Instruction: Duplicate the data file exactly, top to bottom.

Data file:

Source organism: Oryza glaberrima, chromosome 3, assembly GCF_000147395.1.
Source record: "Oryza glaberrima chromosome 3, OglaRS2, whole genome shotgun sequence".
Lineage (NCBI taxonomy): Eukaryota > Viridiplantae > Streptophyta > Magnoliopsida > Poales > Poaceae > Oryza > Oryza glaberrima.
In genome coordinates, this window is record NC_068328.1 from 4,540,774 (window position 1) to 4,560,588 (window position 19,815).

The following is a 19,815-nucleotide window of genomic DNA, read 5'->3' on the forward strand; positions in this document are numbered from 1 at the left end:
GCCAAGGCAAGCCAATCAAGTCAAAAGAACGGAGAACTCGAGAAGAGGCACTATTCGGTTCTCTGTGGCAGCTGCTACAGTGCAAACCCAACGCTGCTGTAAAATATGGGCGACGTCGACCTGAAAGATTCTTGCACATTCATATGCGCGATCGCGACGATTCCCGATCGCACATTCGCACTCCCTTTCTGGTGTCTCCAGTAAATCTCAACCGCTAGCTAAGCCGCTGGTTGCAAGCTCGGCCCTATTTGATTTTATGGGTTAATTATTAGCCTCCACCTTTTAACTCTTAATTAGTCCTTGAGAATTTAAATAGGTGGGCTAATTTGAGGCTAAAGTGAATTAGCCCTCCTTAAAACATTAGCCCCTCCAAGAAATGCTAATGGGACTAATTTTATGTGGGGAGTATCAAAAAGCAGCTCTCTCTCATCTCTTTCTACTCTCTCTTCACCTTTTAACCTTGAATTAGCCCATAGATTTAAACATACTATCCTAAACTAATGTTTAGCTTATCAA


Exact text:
Source organism: Oryza glaberrima, chromosome 3, assembly GCF_000147395.1.
Source record: "Oryza glaberrima chromosome 3, OglaRS2, whole genome shotgun sequence".
Lineage (NCBI taxonomy): Eukaryota > Viridiplantae > Streptophyta > Magnoliopsida > Poales > Poaceae > Oryza > Oryza glaberrima.
In genome coordinates, this window is record NC_068328.1 from 4,540,774 (window position 1) to 4,560,588 (window position 19,815).

The following is a 19,815-nucleotide window of genomic DNA, read 5'->3' on the forward strand; positions in this document are numbered from 1 at the left end:
GCCAAGGCAAGCCAATCAAGTCAAAAGAACGGAGAACTCGAGAAGAGGCACTATTCGGTTCTCTGTGGCAGCTGCTACAGTGCAAACCCAACGCTGCTGTAAAATATGGGCGACGTCGACCTGAAAGATTCTTGCACATTCATATGCGCGATCGCGACGATTCCCGATCGCACATTCGCACTCCCTTTCTGGTGTCTCCAGTAAATCTCAACCGCTAGCTAAGCCGCTGGTTGCAAGCTCGGCCCTATTTGATTTTATGGGTTAATTATTAGCCTCCACCTTTTAACTCTTAATTAGTCCTTGAGAATTTAAATAGGTGGGCTAATTTGAGGCTAAAGTGAATTAGCCCTCCTTAAAACATTAGCCCCTCCAAGAAATGCTAATGGGACTAATTTTATGTGGGGAGTATCAAAAAGCAGCTCTCTCTCATCTCTTTCTACTCTCTCTTCACCTTTTAACCTTGAATTAGCCCATAGATTTAAACATACTATCCTAAACTAATGTTTAGCTTATCAA